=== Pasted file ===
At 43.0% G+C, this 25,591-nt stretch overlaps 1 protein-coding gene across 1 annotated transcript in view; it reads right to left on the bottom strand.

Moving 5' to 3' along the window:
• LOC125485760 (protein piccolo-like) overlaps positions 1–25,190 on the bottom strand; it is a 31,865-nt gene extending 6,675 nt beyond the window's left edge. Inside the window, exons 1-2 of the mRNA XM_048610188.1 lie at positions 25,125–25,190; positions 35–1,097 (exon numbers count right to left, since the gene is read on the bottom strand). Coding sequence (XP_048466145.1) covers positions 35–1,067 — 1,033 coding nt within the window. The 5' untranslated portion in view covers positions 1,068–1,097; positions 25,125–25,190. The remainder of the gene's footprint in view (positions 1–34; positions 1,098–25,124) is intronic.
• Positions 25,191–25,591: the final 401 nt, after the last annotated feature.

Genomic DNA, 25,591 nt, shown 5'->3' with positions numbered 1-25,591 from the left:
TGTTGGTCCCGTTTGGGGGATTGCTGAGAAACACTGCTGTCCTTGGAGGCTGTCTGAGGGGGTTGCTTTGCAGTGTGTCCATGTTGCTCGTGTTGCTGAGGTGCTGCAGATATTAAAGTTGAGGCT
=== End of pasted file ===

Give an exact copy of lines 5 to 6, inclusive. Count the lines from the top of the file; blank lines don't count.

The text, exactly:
Genomic DNA, 25,591 nt, shown 5'->3' with positions numbered 1-25,591 from the left:
TGTTGGTCCCGTTTGGGGGATTGCTGAGAAACACTGCTGTCCTTGGAGGCTGTCTGAGGGGGTTGCTTTGCAGTGTGTCCATGTTGCTCGTGTTGCTGAGGTGCTGCAGATATTAAAGTTGAGGCT